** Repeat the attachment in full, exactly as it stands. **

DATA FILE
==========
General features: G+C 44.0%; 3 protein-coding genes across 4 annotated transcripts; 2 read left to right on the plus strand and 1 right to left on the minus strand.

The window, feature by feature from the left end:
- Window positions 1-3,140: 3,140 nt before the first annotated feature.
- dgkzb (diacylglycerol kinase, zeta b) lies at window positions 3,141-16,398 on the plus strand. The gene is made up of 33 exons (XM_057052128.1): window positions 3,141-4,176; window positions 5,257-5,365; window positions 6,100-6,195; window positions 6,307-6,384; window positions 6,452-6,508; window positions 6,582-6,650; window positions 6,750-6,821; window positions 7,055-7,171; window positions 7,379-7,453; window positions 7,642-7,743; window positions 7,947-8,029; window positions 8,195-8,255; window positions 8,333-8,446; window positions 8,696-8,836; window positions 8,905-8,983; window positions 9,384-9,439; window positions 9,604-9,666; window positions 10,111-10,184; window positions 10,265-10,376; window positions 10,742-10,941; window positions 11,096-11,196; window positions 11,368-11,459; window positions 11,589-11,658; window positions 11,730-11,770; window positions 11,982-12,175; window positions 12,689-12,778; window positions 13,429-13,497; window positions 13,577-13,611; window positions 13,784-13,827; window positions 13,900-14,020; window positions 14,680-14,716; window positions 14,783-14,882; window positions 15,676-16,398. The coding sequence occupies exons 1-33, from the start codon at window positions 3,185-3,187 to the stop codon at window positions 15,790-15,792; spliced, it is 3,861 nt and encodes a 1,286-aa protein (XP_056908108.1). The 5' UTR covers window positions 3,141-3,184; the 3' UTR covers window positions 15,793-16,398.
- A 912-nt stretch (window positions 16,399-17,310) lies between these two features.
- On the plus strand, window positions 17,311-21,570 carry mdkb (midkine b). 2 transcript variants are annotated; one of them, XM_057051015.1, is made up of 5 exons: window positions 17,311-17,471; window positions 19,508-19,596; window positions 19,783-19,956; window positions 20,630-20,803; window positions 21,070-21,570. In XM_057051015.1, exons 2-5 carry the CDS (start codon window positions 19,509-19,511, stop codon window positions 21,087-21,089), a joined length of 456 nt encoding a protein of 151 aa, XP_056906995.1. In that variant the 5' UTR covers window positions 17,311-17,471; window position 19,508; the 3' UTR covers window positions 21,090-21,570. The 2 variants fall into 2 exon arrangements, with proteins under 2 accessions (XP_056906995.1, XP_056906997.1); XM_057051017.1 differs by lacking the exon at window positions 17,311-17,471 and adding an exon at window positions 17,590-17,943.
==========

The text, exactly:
General features: G+C 44.0%; 3 protein-coding genes across 4 annotated transcripts; 2 read left to right on the plus strand and 1 right to left on the minus strand.

The window, feature by feature from the left end:
- Window positions 1-3,140: 3,140 nt before the first annotated feature.
- dgkzb (diacylglycerol kinase, zeta b) lies at window positions 3,141-16,398 on the plus strand. The gene is made up of 33 exons (XM_057052128.1): window positions 3,141-4,176; window positions 5,257-5,365; window positions 6,100-6,195; window positions 6,307-6,384; window positions 6,452-6,508; window positions 6,582-6,650; window positions 6,750-6,821; window positions 7,055-7,171; window positions 7,379-7,453; window positions 7,642-7,743; window positions 7,947-8,029; window positions 8,195-8,255; window positions 8,333-8,446; window positions 8,696-8,836; window positions 8,905-8,983; window positions 9,384-9,439; window positions 9,604-9,666; window positions 10,111-10,184; window positions 10,265-10,376; window positions 10,742-10,941; window positions 11,096-11,196; window positions 11,368-11,459; window positions 11,589-11,658; window positions 11,730-11,770; window positions 11,982-12,175; window positions 12,689-12,778; window positions 13,429-13,497; window positions 13,577-13,611; window positions 13,784-13,827; window positions 13,900-14,020; window positions 14,680-14,716; window positions 14,783-14,882; window positions 15,676-16,398. The coding sequence occupies exons 1-33, from the start codon at window positions 3,185-3,187 to the stop codon at window positions 15,790-15,792; spliced, it is 3,861 nt and encodes a 1,286-aa protein (XP_056908108.1). The 5' UTR covers window positions 3,141-3,184; the 3' UTR covers window positions 15,793-16,398.
- A 912-nt stretch (window positions 16,399-17,310) lies between these two features.
- On the plus strand, window positions 17,311-21,570 carry mdkb (midkine b). 2 transcript variants are annotated; one of them, XM_057051015.1, is made up of 5 exons: window positions 17,311-17,471; window positions 19,508-19,596; window positions 19,783-19,956; window positions 20,630-20,803; window positions 21,070-21,570. In XM_057051015.1, exons 2-5 carry the CDS (start codon window positions 19,509-19,511, stop codon window positions 21,087-21,089), a joined length of 456 nt encoding a protein of 151 aa, XP_056906995.1. In that variant the 5' UTR covers window positions 17,311-17,471; window position 19,508; the 3' UTR covers window positions 21,090-21,570. The 2 variants fall into 2 exon arrangements, with proteins under 2 accessions (XP_056906995.1, XP_056906997.1); XM_057051017.1 differs by lacking the exon at window positions 17,311-17,471 and adding an exon at window positions 17,590-17,943.